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Crowdsourcing New Names for Pluto's Moons

By Bill Andrews
Feb 12, 2013 12:54 AMNov 20, 2019 1:20 AM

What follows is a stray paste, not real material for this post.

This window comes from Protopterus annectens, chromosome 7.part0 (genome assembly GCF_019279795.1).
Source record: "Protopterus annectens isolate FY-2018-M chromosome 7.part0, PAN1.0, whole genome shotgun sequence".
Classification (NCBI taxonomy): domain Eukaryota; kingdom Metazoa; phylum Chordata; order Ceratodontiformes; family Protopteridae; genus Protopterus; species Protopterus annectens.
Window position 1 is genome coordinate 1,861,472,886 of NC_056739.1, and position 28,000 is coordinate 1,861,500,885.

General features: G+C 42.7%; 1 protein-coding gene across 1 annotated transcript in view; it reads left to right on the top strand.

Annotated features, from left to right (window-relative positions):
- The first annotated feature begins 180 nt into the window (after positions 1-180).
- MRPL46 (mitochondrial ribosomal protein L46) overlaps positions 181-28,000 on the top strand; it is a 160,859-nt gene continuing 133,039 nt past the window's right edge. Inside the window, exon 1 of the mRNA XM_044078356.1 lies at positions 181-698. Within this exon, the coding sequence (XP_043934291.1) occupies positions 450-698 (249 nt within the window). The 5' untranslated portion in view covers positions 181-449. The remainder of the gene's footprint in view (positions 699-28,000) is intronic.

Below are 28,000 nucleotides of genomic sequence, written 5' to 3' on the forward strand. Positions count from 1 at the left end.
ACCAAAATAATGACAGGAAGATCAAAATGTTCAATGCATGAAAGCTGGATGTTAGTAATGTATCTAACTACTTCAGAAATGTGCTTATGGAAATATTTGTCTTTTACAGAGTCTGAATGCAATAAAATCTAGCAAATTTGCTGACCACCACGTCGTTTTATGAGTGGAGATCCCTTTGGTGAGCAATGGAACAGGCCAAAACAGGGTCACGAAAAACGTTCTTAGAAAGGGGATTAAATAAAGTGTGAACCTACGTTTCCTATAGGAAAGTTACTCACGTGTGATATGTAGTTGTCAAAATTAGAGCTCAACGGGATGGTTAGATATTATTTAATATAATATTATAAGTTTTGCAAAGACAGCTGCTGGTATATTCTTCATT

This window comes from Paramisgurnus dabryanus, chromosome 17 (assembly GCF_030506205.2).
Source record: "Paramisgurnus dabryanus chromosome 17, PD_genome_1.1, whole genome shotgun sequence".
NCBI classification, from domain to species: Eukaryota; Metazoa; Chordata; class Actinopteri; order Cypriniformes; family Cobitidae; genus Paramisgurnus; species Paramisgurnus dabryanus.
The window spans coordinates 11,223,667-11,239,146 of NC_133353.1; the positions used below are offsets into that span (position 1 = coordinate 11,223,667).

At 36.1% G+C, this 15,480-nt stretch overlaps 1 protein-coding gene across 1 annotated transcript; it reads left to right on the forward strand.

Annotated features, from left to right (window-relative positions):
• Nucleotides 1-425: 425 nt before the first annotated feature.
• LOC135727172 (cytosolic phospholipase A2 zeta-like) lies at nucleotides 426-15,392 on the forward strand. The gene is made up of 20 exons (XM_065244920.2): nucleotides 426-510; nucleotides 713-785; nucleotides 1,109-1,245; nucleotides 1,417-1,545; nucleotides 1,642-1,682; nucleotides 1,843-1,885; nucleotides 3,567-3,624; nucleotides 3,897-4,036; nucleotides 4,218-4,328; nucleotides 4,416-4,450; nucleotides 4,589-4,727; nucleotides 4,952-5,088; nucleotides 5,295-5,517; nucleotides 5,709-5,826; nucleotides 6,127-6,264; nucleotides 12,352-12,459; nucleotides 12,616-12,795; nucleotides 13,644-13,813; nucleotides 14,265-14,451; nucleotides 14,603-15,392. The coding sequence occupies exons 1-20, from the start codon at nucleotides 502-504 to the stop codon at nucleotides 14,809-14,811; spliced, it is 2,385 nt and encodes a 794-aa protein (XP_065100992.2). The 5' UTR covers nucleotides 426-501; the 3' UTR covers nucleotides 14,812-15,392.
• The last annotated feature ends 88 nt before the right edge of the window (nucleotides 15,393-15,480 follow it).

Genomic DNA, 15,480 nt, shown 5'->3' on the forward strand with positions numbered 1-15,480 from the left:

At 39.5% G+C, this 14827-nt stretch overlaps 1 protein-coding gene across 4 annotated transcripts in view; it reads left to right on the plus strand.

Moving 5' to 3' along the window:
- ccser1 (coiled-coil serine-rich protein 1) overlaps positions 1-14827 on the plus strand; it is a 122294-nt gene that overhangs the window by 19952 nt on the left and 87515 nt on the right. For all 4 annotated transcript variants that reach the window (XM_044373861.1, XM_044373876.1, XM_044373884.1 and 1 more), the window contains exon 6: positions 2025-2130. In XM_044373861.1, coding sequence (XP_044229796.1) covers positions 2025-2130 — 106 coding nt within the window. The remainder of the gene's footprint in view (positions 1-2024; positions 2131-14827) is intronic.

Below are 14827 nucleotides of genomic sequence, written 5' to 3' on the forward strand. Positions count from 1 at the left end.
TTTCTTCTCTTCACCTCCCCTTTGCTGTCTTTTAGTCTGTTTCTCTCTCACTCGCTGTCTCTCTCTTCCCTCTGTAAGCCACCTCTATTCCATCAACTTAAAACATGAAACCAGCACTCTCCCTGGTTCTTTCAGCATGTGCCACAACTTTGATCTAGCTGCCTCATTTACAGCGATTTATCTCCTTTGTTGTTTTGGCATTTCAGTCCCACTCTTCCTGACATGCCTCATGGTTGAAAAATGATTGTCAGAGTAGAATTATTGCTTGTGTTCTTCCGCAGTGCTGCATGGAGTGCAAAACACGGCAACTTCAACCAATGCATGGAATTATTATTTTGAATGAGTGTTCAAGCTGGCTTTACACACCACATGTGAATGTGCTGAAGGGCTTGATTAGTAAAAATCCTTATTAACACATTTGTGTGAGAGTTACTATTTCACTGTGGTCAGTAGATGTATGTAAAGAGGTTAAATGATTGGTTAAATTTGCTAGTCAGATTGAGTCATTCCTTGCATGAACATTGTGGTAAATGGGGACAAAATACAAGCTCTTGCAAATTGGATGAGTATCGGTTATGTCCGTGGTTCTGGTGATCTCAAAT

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The power to name Pluto’s smallest moons, labeled P4 and P5 in this Hubble photo, rests in your hands! Credit: NASA, ESA, M. Showalter (SETI Institute) Any mention of Pluto among astronomy buffs, around water coolers and in comments sections, is enough to spark controversy. When the diminutive world officially became known as a dwarf planet in 2006, many took the “demotion” personally. But an announcement today from the SETI Institute might just be cool enough to bring everyone together. The discoverers of Pluto’s two smallest moons are reaching out to the world for help in naming them. Currently designated P4 and P5, these tiny satellites were discovered in 2011 and 2012, respectively, using Hubble Space Telescope data. These were always temporary labels, though, and the time has come to select their official names. There might be even more moons lurking around the former planet, but the thing about Pluto is it’s really, really far, and even for Hubble the entire system registers as little more than dots. Plus, these moons are really small, only about 20 miles across max, making others like them extra hard to spot. Like the names of Pluto’s other moons — Nix, Hydra, and Charon — the newest ones will need to come from mythology. Specifically, they’ll have to relate to the underworld, Pluto’s (and Hades’) domain. Luckily, the teams that discovered P4 and P5 have already come up with a few intriguing suggestions. Anyone interested in being a part of history and helping name a solar system moon can visit http://plutorocks.seti.org to vote for their favorites. And if you don’t like any of the choices (which include my picks, “Cerberus” and “Hypnos”), you can suggest new ones via a write-in form. That’s right: There exists a website where you can enter a word that might become the name of at least one moon of Pluto. The chance only lasts two weeks, though, ending Feb. 25, so vote early and often (though you’re asked to limit yourself to just once a day), no matter how you feel about Pluto’s planetary status.

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